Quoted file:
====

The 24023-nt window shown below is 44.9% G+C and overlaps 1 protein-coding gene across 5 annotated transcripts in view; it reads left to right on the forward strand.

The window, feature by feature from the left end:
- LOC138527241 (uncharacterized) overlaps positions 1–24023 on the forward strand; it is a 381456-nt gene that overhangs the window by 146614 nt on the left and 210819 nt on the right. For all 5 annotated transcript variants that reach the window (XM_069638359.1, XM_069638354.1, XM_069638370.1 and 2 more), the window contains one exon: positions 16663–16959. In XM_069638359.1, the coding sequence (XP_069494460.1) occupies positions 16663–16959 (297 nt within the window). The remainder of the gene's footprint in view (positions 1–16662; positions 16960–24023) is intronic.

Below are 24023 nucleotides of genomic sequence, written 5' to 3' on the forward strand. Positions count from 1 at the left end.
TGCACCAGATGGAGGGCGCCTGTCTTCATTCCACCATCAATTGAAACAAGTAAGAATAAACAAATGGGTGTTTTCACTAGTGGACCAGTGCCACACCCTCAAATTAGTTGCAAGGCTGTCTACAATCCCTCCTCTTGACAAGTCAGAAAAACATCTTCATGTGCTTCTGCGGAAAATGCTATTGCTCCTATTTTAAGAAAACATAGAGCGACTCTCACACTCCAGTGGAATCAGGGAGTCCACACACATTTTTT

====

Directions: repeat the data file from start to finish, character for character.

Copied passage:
The 24023-nt window shown below is 44.9% G+C and overlaps 1 protein-coding gene across 5 annotated transcripts in view; it reads left to right on the forward strand.

The window, feature by feature from the left end:
- LOC138527241 (uncharacterized) overlaps positions 1–24023 on the forward strand; it is a 381456-nt gene that overhangs the window by 146614 nt on the left and 210819 nt on the right. For all 5 annotated transcript variants that reach the window (XM_069638359.1, XM_069638354.1, XM_069638370.1 and 2 more), the window contains one exon: positions 16663–16959. In XM_069638359.1, the coding sequence (XP_069494460.1) occupies positions 16663–16959 (297 nt within the window). The remainder of the gene's footprint in view (positions 1–16662; positions 16960–24023) is intronic.

Below are 24023 nucleotides of genomic sequence, written 5' to 3' on the forward strand. Positions count from 1 at the left end.
TGCACCAGATGGAGGGCGCCTGTCTTCATTCCACCATCAATTGAAACAAGTAAGAATAAACAAATGGGTGTTTTCACTAGTGGACCAGTGCCACACCCTCAAATTAGTTGCAAGGCTGTCTACAATCCCTCCTCTTGACAAGTCAGAAAAACATCTTCATGTGCTTCTGCGGAAAATGCTATTGCTCCTATTTTAAGAAAACATAGAGCGACTCTCACACTCCAGTGGAATCAGGGAGTCCACACACATTTTTT